Building a synopsis

One of my least favorite things about completing a project is writing the synopsis. I can tolerate the editing, the countless re-writes, the sacrificial offerings of sentences (or paragraphs, or even entire chapters) to the writing gods. But boiling all that hard work down to a single easy-to-digest cup of wholesome goodness? It’s hard work. When you’ve spent months or years on something, your mind has been focused on a landscape of ideas, character nuisances, tragic or funny dips in the road. Paring it down brings the mind into focus, in 300 words or less. Okay, what was this sucker really about, and why would anyone want to read it? Good question.

Man meets boy. Man kills boy. Boy comes back 57 years later and kills man. And stuff in between.

Of course I need to do better than that.

It really is just a matter of distilling all those words into an informative and tasty aperitif.  It sounds simple, it should be simple. So why isn’t it?

Maybe I’m over-thinking it. Start again:

A man accidentally kills a boy; years later, he confesses his guilt to his victim. Is the boy a hallucination? A dream? A ghost? What was the catalyst for the tragedy? Who are these people, and who else was involved?

There. A little better. Time to get back to work.

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So we drove

So we drove, me and Mom and Dad, we drove around Handsome like we were gypsies, riding our own little caravan to nowhere. Scrap houses with cracking whitewash porches and washboard lawns. Buffalograss as yellow as parchment. I felt a primal ache seeing those ragged houses; all of them the same, beaten down by neglect, and I knew we belonged to the same lost tribe. Something ran deep and sad in me those days, like brown tap water. You know you can handle it in yourself, but when you see all that ruination, it brings a catch to your throat. All you can think about is sorrow upon sorrow. I could tell it ran in my father, too, by the lonesome look in his eyes.

I see those oversized streets, cracks streaming through the pavement like spilled syrup, rusted oil tanks skulking behind tangles of horseweed. Everything is the same brown crayon smudge.

Blog the first

My first blog, my first Twitter account, my second or third Facebook account. It’s work. I admit it. I’m a man from an earlier era, a pre-facetwit time when telephones had dials and digital meant you just got a cool new wristwatch for your birthday and it glowed in the dark!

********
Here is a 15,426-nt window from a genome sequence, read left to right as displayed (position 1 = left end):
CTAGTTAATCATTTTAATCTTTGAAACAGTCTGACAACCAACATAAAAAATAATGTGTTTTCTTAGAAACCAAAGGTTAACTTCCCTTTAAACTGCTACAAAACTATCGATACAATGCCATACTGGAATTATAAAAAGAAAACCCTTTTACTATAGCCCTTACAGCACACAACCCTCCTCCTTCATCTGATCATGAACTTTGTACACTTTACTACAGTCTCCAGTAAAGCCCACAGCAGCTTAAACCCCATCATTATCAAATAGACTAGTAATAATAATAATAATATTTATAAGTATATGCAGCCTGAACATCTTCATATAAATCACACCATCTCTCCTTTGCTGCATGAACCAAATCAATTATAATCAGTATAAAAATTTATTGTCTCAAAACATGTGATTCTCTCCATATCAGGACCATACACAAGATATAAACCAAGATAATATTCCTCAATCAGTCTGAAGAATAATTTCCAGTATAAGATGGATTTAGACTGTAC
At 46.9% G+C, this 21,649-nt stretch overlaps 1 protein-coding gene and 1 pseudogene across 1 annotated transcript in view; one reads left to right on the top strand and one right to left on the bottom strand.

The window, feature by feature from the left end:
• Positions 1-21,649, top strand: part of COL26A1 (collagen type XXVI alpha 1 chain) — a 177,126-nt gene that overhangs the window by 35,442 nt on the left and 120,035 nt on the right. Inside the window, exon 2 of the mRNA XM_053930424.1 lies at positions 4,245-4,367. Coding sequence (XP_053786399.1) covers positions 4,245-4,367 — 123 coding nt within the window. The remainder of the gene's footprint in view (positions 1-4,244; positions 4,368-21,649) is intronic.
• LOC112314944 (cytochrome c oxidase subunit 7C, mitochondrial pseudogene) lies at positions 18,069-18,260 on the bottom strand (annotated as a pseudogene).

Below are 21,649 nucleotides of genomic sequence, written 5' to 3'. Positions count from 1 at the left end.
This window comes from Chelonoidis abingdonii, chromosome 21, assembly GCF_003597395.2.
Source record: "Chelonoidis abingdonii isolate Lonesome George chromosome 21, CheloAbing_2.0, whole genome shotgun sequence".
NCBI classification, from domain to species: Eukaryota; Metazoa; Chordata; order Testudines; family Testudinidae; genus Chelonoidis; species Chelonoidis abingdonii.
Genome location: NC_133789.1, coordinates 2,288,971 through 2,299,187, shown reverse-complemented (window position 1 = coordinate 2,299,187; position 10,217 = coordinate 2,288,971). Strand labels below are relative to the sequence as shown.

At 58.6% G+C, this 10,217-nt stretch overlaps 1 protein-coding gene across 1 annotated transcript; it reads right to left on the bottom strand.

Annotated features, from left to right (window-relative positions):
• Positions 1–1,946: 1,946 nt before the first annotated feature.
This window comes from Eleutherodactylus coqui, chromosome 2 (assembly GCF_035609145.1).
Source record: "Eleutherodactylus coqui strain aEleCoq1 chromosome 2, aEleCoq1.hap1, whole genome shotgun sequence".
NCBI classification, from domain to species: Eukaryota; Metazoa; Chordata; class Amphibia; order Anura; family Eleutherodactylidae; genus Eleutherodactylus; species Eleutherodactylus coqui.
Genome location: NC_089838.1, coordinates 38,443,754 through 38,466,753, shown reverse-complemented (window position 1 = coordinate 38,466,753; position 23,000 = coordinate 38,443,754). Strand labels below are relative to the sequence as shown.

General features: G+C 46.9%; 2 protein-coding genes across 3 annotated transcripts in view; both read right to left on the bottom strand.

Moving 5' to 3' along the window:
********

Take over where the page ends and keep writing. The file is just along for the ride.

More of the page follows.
I just turned 55 yesterday and I don’t feel as old as, say, my grandparents were when they were 55. Or my parents. It’s a number. I get it. But still….

So I’m learning all this new social media stuff in earnest. Trying to figure out what goes where, what I need to cut-and-paste from one site to the other. Accidentally closing tabs I needed open.  I’m reasonably intelligent, but it gets overwhelming for a man of a certain stubbornness. It’s not that I’m resistant to change… it’s just that I wish it wouldn’t, at least not so fast.

I had the simple idea of writing a book. It took me a long time, many drafts, many distractions, but I wrote it. And edited it. And rewrote and re-edited. I’ve written hundreds of thousands of words through the years, probably a dozen earlier novels packed in cardboard boxes, but Ordinary Handsome was different for me. The idea came to me when I was in my thirties, half-written, and then set aside. I picked it up again about three years ago, scrapped most of it, but left the core. And it grew. And it haunted me. It’s not the same novel I began when I was in my early thirties. And I hope like hell people like it. And even if they don’t, that’s fine. I like it. And that’s a big deal to me, because I’ve waited this long to publish something that I liked well enough to send out to an unsuspecting public.

So I had to learn (and am still learning) self-promotion. It’s a bitch for a shy man to promote himself and his work to the world, but here we are. My first blog. Enjoy! And let me know what you think.